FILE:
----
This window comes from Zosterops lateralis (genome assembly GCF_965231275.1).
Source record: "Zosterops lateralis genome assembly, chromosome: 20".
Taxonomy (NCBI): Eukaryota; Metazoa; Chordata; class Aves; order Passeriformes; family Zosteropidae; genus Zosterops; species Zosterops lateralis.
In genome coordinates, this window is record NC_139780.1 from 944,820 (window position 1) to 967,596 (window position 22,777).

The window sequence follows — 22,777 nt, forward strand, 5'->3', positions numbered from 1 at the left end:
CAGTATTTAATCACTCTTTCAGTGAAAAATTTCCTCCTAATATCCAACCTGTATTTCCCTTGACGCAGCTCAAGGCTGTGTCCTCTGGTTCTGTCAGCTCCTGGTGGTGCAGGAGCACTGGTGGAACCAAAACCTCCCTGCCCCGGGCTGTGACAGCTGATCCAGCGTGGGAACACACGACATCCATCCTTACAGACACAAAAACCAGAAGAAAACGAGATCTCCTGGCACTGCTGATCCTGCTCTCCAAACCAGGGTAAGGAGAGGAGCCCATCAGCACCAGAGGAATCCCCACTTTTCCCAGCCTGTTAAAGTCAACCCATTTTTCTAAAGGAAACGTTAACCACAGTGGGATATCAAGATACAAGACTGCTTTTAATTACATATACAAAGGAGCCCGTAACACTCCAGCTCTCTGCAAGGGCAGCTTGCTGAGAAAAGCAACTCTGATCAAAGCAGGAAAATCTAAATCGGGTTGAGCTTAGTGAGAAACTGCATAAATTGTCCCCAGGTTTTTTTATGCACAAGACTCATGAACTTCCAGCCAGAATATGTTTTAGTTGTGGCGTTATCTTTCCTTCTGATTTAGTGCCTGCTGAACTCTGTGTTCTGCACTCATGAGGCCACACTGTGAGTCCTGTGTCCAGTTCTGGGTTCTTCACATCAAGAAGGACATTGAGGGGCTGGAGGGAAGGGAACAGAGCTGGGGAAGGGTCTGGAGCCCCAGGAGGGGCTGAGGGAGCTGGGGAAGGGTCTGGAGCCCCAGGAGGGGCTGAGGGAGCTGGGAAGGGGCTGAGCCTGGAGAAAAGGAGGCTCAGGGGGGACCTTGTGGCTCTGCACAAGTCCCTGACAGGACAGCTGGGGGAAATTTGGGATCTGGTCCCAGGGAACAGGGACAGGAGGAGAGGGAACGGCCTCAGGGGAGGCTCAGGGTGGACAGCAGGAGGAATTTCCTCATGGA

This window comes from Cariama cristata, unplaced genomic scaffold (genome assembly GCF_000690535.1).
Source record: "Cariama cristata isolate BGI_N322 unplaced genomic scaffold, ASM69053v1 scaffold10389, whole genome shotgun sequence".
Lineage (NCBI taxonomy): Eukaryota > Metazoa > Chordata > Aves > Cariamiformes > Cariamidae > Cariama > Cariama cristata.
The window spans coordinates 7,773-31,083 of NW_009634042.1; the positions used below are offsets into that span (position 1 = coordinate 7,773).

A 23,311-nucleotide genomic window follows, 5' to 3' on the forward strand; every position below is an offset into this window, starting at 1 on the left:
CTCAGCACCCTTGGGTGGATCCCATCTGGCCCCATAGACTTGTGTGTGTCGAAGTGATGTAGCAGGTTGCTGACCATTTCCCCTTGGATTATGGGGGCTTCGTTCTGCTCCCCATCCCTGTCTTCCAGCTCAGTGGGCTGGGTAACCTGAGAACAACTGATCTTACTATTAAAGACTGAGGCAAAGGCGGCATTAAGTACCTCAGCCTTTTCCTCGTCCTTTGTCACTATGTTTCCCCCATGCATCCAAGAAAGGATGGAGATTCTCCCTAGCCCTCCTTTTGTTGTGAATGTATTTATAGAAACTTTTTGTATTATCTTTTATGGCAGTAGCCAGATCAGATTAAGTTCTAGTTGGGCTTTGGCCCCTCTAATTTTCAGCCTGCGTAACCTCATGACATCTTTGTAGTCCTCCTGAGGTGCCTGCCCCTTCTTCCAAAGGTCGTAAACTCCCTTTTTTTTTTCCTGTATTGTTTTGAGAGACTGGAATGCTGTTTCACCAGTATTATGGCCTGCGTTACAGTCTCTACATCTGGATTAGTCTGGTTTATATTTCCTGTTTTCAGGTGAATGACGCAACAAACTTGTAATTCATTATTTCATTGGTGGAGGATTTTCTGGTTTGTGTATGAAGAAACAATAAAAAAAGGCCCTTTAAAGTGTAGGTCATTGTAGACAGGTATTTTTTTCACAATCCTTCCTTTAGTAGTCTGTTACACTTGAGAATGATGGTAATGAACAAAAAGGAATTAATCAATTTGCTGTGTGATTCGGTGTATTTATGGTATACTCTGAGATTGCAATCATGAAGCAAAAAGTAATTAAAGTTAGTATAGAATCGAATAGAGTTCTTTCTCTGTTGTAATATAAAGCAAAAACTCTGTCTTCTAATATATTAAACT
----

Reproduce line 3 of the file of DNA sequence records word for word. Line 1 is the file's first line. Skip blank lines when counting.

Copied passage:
Taxonomy (NCBI): Eukaryota; Metazoa; Chordata; class Aves; order Passeriformes; family Zosteropidae; genus Zosterops; species Zosterops lateralis.